Cloisonné (French for “partition”) is an ancient technique used for decorating metalwork objects. First developed in jewelry in Near East, artisans used thin wire to form cloisons. The crafts spread further to the Byzantine Empire and then to China. The rings from 12th century BC found in Cyprus are the oldest cloisonné jewelry found to date.
Multiple artisans are involved in the process of making cloisonné enamel. Metals such as copper, silver and gold can be used as a body for the jewelry. The cloisonné wire is made from silver or fine gold and is 0.07 millimeter thin. This partition is applied to the jewelry and is served as a color separator.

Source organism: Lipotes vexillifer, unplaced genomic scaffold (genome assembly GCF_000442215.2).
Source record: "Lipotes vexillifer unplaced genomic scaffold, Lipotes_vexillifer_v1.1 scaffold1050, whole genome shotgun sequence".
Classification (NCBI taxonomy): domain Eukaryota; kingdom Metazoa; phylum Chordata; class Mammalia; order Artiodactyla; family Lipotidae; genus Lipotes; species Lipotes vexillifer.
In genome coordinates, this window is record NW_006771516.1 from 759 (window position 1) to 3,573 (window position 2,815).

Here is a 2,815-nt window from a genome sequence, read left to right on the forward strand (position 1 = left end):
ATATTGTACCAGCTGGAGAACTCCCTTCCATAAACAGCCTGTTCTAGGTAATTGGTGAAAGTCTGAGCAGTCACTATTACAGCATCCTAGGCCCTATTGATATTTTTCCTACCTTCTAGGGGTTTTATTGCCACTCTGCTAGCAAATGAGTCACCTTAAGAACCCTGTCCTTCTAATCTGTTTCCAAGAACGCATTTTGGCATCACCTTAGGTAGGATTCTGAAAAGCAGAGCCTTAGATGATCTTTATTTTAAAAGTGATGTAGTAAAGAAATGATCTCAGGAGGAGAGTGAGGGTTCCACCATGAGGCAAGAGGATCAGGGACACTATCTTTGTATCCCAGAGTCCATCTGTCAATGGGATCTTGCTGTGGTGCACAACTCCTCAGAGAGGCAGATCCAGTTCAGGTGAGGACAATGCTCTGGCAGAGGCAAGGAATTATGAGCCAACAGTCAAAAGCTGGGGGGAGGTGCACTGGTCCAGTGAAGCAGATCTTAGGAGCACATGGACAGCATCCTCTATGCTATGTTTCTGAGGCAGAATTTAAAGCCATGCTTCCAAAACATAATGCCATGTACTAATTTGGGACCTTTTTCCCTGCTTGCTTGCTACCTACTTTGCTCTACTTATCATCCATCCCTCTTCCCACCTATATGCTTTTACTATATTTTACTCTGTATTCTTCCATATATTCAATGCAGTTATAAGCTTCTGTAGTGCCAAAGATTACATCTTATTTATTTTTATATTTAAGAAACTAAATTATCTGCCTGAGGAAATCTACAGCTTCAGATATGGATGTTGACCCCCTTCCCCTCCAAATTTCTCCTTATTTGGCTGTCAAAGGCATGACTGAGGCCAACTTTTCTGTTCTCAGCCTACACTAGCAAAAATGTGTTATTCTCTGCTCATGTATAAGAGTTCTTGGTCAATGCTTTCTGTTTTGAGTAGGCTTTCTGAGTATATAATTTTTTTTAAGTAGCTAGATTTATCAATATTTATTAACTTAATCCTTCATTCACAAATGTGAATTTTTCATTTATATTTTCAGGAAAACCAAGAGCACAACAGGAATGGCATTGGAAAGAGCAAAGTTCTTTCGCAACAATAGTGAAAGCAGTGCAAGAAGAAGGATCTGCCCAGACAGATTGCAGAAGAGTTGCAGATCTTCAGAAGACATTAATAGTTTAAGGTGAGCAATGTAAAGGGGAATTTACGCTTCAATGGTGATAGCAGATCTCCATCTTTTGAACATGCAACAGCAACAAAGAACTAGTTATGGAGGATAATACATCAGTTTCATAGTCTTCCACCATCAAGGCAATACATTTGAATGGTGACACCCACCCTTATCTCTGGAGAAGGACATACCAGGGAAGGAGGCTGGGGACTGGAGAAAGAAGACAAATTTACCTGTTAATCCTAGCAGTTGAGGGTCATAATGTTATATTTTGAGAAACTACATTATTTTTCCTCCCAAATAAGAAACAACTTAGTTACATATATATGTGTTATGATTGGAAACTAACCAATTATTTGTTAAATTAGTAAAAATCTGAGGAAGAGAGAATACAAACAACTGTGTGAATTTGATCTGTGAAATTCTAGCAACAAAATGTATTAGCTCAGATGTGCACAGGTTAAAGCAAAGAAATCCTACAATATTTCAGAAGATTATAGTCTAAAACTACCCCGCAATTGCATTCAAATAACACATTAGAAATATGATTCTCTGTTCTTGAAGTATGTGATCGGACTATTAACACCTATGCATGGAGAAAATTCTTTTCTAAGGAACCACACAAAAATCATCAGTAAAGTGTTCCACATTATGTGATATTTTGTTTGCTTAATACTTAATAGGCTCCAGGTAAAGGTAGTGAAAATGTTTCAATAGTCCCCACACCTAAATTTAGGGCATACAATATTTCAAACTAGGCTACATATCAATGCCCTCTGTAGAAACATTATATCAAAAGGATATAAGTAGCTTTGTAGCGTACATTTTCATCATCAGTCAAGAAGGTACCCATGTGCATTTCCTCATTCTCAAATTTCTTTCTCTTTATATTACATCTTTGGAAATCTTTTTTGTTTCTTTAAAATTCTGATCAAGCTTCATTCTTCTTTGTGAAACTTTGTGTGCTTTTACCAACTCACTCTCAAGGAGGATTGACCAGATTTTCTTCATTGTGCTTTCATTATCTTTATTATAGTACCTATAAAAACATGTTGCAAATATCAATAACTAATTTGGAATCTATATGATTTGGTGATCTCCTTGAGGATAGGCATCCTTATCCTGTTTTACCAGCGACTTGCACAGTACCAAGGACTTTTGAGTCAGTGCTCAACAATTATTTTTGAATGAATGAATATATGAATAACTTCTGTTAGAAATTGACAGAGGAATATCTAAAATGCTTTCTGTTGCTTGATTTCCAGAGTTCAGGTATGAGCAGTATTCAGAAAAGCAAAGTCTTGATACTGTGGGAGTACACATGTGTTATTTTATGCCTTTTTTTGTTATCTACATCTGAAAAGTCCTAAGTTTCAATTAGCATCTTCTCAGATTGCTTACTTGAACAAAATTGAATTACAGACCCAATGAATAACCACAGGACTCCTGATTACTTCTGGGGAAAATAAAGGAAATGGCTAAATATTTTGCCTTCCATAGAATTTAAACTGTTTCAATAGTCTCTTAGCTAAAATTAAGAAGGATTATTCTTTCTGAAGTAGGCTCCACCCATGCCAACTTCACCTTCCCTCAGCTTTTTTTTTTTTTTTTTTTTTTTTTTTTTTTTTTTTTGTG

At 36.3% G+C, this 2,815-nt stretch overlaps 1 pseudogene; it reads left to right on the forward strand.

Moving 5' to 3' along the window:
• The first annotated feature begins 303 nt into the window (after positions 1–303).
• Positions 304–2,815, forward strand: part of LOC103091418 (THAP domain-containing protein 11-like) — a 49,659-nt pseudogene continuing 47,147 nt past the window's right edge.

Frit – a crushed to powder glass – is mixed with water and applied into the partitions. After the painting is done, the item is fired in the oven. This process is repeated couple of times to make sure coating is built up to the height of the partitions. The jewelry is then polished to ensure even and smooth surface.
Georgian cloisonné enamel dates back more than 1,200 years. Georgian collection of cloisonné enamel is well known for its richness, diversity and high artistic value. The old tradition keeps evolving transforming cloisonné enamel into contemporary fashion accessory.
KIMILI cloisonné enamel maintains the finesse and riches of Georgian traditional enamel mixed with modern design. This handmade luxury items are modern in looks and traditional in its value.